As we approach our national election and ponder the privilege we have as citizens to vote. It is our responsibility to help shape the direction of the nation that we love and support. I encourage all of you to read the directions given by the USCCB as a voters’ guide (Archdiocesan webpage) to be informed as to the issues that the Catholic Church and its social teachings place before us. I wish to emphasize the following issues and why they are extremely important to me as a Catholic and a patriotic citizen.
The first is Religious Freedom. As a religious leader, I am more and more convinced that a concerted effort is being waged against organized religion. It has been true for the last decade with a push toward “secularism.” Religion, especially the Catholic Church, stands at the forefront in opposition to the social reconstruction that is marketed as a progressive doctrine which deems religion and its teachings as offensive and backward. The Founding Fathers protected the right of religion to be practiced and expressed in the public forum with an exemption from governmental policies that would infringe upon religious exercise. It can be argued that the country was founded on the desire to practice religion free from the intrusion that marked many of the countries that they fled. Today’s government in many ways attempts to marginalize religion and its works, as well as to isolate its influence. It was strange to me that religious leaders for the most part were not invited to the table to discuss and offer advice on the practices that were taking place during the pandemic. It is certainly not true that religion seeks to dictate to the government, but it should be considered an important voice in the discussion. Remember the communist governments needed to suppress religion because inherit in religion is the recognition that there is a higher authority to which we will all be held accountable. For some political leaders, religion is fine if it’s private worship is confined to a church, synagogue or mosque on a Saturday or Sunday for one or possibly two hours. I wonder will homilies be scrutinized for politically correct positions? Will churches be the subject of interference in their social outreach being evaluated by whether they carry the banner of political ideologies? We do have a higher responsibility and that alone makes us better citizens and more responsible human beings.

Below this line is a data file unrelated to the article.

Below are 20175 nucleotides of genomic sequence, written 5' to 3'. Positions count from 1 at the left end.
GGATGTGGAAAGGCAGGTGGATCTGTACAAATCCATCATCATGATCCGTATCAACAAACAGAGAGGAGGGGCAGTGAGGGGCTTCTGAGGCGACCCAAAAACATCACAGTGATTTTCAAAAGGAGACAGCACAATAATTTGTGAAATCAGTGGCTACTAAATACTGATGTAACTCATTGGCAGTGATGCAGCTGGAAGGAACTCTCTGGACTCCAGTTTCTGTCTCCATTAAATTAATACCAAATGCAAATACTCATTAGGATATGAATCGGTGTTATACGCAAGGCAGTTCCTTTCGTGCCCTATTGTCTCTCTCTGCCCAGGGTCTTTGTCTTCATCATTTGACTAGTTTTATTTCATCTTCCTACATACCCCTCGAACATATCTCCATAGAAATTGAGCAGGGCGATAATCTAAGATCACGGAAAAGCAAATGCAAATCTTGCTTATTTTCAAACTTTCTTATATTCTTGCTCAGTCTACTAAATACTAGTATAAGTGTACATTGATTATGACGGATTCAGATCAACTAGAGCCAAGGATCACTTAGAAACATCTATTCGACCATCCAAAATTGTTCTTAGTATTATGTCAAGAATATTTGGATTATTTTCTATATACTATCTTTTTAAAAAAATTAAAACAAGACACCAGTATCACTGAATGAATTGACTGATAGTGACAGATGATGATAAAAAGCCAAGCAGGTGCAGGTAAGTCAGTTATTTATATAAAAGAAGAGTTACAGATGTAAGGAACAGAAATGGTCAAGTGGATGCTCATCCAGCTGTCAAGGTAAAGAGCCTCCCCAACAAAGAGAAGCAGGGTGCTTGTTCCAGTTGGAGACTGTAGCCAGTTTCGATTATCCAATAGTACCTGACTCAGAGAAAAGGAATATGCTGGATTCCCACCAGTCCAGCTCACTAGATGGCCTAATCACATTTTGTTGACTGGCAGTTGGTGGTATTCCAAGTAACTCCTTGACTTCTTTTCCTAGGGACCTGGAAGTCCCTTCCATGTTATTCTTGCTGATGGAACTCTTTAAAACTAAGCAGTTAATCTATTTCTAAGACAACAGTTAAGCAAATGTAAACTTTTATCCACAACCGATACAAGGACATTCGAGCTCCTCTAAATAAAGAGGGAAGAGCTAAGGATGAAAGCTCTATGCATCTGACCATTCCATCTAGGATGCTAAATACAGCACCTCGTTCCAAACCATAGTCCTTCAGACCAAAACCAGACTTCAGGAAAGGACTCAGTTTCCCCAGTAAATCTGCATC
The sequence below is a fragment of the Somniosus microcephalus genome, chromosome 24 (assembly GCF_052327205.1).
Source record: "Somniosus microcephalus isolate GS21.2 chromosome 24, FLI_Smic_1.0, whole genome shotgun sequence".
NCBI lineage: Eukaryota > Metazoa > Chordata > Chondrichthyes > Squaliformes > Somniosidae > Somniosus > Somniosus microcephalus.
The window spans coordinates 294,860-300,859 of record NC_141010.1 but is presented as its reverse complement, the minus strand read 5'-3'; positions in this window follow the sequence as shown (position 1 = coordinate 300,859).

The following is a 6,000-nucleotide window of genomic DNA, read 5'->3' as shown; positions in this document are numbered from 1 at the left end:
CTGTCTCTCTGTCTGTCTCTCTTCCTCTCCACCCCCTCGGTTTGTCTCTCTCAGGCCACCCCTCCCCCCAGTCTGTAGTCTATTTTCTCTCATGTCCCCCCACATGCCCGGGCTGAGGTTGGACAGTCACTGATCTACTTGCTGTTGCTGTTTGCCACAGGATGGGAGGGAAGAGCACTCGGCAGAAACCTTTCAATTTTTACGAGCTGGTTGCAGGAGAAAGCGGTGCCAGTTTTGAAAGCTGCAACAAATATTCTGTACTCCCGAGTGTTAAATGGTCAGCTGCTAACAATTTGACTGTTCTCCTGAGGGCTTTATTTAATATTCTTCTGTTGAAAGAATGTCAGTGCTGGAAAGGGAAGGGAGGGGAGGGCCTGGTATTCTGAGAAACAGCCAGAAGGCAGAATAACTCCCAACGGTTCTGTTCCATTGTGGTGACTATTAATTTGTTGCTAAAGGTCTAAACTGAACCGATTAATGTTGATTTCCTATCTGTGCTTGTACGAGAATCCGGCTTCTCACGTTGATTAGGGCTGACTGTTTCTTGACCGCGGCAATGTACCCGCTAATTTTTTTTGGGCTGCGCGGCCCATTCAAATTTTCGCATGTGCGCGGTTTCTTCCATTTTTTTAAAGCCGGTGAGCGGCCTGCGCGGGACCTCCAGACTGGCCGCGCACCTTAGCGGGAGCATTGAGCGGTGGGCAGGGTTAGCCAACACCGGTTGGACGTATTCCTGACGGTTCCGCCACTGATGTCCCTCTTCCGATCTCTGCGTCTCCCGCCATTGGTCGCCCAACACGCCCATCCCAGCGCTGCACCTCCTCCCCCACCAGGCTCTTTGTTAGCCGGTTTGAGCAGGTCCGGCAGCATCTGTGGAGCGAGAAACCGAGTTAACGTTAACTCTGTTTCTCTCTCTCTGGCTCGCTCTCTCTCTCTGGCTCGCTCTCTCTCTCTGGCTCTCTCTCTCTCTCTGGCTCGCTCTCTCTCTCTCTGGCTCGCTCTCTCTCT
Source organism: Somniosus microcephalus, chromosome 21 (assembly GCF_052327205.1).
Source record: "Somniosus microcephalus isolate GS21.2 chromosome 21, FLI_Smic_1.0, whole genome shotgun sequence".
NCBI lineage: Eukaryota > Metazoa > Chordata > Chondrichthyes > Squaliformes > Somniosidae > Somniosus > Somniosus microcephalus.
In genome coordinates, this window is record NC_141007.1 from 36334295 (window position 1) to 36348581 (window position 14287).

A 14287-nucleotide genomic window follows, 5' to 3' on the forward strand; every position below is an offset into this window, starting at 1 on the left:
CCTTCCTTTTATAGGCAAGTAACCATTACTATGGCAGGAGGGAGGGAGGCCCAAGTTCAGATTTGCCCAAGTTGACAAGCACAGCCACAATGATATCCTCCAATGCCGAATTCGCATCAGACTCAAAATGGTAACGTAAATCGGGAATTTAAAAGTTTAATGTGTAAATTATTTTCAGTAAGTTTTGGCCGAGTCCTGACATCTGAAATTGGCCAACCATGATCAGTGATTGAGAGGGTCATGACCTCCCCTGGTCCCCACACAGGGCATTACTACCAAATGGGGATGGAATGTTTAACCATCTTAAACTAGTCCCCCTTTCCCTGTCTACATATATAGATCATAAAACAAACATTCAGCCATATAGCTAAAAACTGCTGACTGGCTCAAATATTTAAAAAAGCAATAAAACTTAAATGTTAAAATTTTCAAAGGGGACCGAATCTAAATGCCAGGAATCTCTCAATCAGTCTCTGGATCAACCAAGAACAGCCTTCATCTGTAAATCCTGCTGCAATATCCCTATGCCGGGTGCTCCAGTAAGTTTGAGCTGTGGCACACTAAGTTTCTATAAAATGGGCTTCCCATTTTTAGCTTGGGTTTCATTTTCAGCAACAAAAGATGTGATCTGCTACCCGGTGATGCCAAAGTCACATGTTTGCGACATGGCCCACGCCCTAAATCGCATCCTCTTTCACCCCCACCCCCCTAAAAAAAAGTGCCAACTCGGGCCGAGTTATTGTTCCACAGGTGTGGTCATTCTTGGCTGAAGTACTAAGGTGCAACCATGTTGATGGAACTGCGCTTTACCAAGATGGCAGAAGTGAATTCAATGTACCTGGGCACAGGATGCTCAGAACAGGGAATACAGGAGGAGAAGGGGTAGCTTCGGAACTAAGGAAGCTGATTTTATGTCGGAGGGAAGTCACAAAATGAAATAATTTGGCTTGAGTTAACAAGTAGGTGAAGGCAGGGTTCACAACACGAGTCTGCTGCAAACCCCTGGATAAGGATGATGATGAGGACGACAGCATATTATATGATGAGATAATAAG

I am unabashedly Pro Life. The second concern is respect for life from womb to tomb. I am convinced we will not return to a positive attitude in our country until we protect life, especially that of the unborn. The protection of our rights is only as secure as the protection of the rights of the most vulnerable among us and is there little doubt that the most vulnerable is the unborn. The unborn are not recognized as human beings (then really what are they?). They are subjected to a determination of convenience (I made a mistake, changed my mind, or simply do not want the burden of a pregnancy, so another human being will pay for it). I sat in a number of spiritual counseling sessions as expectant mothers lost the child in their womb or had a miscarriage. This was a life. I was ashamed of my fellow human beings who cheered and lit up the Empire State building after passing the most liberal abortion law in the United States, “killing a baby who could survive outside the womb.” This was a denial of mere humanity and a government that was denying the future. We have been denying millions of citizens (they would have become members of the work force, taxpayers, etc.). A focus on the “life issues” will give strength to all other social issues; you cannot be pro social justice principles if you are not first rooted in respect for “Life.” All the social issues can only be addressed if you are alive. These are souls whose fulfillment has been denied.